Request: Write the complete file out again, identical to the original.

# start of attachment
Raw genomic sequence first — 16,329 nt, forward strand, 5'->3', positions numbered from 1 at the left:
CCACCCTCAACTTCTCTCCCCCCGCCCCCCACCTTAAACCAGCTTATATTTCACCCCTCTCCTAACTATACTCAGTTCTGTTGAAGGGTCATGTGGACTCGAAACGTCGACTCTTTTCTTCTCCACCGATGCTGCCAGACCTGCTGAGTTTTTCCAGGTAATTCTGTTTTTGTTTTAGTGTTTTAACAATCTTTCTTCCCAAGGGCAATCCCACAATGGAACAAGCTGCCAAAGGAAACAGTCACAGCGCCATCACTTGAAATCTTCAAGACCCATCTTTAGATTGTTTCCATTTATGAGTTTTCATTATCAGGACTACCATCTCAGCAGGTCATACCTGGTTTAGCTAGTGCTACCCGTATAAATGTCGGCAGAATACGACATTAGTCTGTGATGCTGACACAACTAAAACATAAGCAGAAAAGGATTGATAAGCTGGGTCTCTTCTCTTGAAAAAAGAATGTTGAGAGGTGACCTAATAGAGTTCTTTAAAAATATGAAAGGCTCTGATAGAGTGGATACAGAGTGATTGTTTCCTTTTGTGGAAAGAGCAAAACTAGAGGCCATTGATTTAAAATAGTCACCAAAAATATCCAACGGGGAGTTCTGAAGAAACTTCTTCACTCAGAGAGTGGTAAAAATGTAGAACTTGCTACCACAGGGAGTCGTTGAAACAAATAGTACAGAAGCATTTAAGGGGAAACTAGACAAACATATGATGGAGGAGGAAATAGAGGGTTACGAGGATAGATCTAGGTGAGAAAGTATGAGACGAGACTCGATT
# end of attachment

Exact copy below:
Raw genomic sequence first — 16,329 nt, forward strand, 5'->3', positions numbered from 1 at the left:
CCACCCTCAACTTCTCTCCCCCCGCCCCCCACCTTAAACCAGCTTATATTTCACCCCTCTCCTAACTATACTCAGTTCTGTTGAAGGGTCATGTGGACTCGAAACGTCGACTCTTTTCTTCTCCACCGATGCTGCCAGACCTGCTGAGTTTTTCCAGGTAATTCTGTTTTTGTTTTAGTGTTTTAACAATCTTTCTTCCCAAGGGCAATCCCACAATGGAACAAGCTGCCAAAGGAAACAGTCACAGCGCCATCACTTGAAATCTTCAAGACCCATCTTTAGATTGTTTCCATTTATGAGTTTTCATTATCAGGACTACCATCTCAGCAGGTCATACCTGGTTTAGCTAGTGCTACCCGTATAAATGTCGGCAGAATACGACATTAGTCTGTGATGCTGACACAACTAAAACATAAGCAGAAAAGGATTGATAAGCTGGGTCTCTTCTCTTGAAAAAAGAATGTTGAGAGGTGACCTAATAGAGTTCTTTAAAAATATGAAAGGCTCTGATAGAGTGGATACAGAGTGATTGTTTCCTTTTGTGGAAAGAGCAAAACTAGAGGCCATTGATTTAAAATAGTCACCAAAAATATCCAACGGGGAGTTCTGAAGAAACTTCTTCACTCAGAGAGTGGTAAAAATGTAGAACTTGCTACCACAGGGAGTCGTTGAAACAAATAGTACAGAAGCATTTAAGGGGAAACTAGACAAACATATGATGGAGGAGGAAATAGAGGGTTACGAGGATAGATCTAGGTGAGAAAGTATGAGACGAGACTCGATT